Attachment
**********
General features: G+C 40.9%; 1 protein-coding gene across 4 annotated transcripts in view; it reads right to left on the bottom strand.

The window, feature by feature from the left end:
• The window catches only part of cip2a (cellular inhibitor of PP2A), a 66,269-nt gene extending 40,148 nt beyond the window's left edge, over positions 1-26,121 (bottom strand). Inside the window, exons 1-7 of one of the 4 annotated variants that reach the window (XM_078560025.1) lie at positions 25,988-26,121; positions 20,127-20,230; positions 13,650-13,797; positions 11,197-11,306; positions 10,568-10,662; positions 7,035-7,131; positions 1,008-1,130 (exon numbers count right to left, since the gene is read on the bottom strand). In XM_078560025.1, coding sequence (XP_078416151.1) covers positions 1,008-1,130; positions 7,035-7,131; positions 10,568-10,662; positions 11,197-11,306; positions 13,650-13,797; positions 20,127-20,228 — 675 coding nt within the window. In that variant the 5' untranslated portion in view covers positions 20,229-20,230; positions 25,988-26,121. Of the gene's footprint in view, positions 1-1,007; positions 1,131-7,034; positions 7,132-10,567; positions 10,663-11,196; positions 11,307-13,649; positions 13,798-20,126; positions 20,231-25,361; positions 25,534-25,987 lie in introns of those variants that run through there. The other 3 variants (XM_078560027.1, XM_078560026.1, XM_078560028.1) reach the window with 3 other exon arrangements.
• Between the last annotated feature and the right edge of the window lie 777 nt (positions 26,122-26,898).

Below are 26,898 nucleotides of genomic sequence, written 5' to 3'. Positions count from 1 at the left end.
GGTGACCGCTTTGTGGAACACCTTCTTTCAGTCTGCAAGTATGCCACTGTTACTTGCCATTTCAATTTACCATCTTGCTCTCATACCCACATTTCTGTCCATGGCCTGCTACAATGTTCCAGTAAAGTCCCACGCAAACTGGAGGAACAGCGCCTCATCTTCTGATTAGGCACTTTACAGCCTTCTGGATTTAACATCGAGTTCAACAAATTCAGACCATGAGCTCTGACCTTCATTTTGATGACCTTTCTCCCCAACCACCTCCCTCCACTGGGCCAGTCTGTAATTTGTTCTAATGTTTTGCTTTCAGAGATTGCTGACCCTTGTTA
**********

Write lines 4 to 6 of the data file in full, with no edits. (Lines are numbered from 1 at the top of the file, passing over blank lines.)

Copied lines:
• Between the last annotated feature and the right edge of the window lie 777 nt (positions 26,122-26,898).

Below are 26,898 nucleotides of genomic sequence, written 5' to 3'. Positions count from 1 at the left end.
GGTGACCGCTTTGTGGAACACCTTCTTTCAGTCTGCAAGTATGCCACTGTTACTTGCCATTTCAATTTACCATCTTGCTCTCATACCCACATTTCTGTCCATGGCCTGCTACAATGTTCCAGTAAAGTCCCACGCAAACTGGAGGAACAGCGCCTCATCTTCTGATTAGGCACTTTACAGCCTTCTGGATTTAACATCGAGTTCAACAAATTCAGACCATGAGCTCTGACCTTCATTTTGATGACCTTTCTCCCCAACCACCTCCCTCCACTGGGCCAGTCTGTAATTTGTTCTAATGTTTTGCTTTCAGAGATTGCTGACCCTTGTTA